I am now working hard to rebuilding the trust I have lost. It is going to be a long and hard journey, but it is one that I must take. There is nothing more important to me than my relationship with my wife. Until recently these have only been words. No longer. It is a truth I need to live by.

      Reply
    6. Joyce on

      How do you convince a husband that once porn use is discovered, it isn’t over just by saying “Sorry, I’ll never do it again.”

      Reply
      • Kay Bruner on

        Well, I don’t think you can convince somebody else if they don’t want to be convinced! Here’s an article you could pass along that might help–maybe! Also, Your Brain on Porn is our most popular free download for men. If he’s willing to read that, it could be helpful. Essentially, though, he has to take responsibility for himself and his recovery. But you’re right, saying “Sorry, I won’t do that any more” is generally not enough! There’s a lot more to it. But he’s got to do it.

        Meanwhile, you have to consider what healthy boundaries will look like for you. Here’s an article on boundaries; Boundaries in Marriage is another important book on the topic; and our free download for women, Hope After Porn, also addresses that issue.

        You’ll probably need support while you decide what’s healthy for you. A personal counselor can help with that, and support groups like S Anon, Pure Desire, Celebrate Recovery, or xxxChurch are a good place to find other women processing through these same issues.

    7. jt on

      Here is what I find funny. We just assume women aren’t looking at porn. Heck they do the most of it but we think they aren’t looking at it. Who are we kidding? Women are looking at it just as much as you are and that wife you are “confessing” to has just as much internet access as you do and she is looking at it too. Website traffic CLEARLY shows this. So, dont go with your tail between your legs to your wife — more than likely she is looking at it too or hell, she may have done it in the past with someone. Either professionally or homemade.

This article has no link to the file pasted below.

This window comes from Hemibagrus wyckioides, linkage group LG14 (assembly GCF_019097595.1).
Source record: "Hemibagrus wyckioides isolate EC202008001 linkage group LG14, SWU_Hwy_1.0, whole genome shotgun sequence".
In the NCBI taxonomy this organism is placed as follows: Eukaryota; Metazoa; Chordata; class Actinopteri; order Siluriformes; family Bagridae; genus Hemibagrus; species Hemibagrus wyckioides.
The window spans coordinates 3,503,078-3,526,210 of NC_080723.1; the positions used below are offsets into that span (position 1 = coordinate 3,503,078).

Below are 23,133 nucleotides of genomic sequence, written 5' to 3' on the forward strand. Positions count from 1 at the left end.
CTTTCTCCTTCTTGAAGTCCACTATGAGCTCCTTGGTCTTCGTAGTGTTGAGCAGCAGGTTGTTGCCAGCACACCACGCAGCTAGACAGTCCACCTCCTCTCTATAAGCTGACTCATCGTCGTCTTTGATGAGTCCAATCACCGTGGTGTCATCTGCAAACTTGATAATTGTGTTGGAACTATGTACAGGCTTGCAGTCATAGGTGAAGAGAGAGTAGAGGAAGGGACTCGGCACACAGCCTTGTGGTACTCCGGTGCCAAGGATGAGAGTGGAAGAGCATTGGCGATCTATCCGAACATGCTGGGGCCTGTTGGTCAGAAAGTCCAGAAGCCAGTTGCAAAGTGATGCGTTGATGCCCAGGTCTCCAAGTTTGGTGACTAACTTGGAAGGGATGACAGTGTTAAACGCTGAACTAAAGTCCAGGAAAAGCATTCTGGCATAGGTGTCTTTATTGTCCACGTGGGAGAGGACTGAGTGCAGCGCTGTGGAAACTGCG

Reply
      • Luke Gilkerson on

        Your interpretation of this article is so odd. When we publish an article targeted to men who look at porn, why do you believe we think women don’t look at porn? We have many articles about this topic. If I wrote an article for women about how to have good sex, would you assume I thought men don’t like to have good sex?

      • jt on

        Oh come on Luke. I am literally looking at your articles. All of them are about the man having the problem and the woman is at home suffering. Translation: men are bad, women are saints. Here is an article I want you to write and I have the title. “Women stop using sex to get what you want and being vain. Stop tempting men at every chance you get. Stop with the endless selfies. Just stop it. Stop saying you are victimized and then turn around taking off your clothes at the drop of a hat”

      • Luke Gilkerson on

        Guess you’re only reading certain articles, then. I’ve already replied to this concern from other commenters (you can read here and here to read the many articles we have that are the opposite of what you’re talking about).

    8. Julie on

      To JT,
      Your arguments that women look at porn too are accurate. Some women do. Just like some men do. But to assert that because some women look at porn excuses the men who do is based on illogic. What is wrong for one is wrong for the other.
      The issue here is what porn does to intimacy. Specifically, it kills it. Lovemaking is replaced by sex in which one or both (in the case of a couple where both partners look at porn) use each others bodies while calling up pornographic images. I don’t know about you, but that’s simply not good enough for me. When my husband makes love to me, I want him to make love TO ME. And I’m sure the husband whose wife is using his body feels the same way.
      There’s also the issue of the covenant of faithfulness and the right to live one’s life within the safe tenants of truth. If either spouse, regardless of gender, looks at porn and hides that fact from his/her spouse, he/she has broken the marriage vow of faithfulness and respect. In other words, the foundation of the marriage has been fractured and yes – both husband and wife are capable of wrecking such havoc on a marriage.
      I am confused as to why you think because a wife can do this it excuses the husbands who do this. Why would one wrong excuse another? Illogical and ripe with addict thinking.

      Reply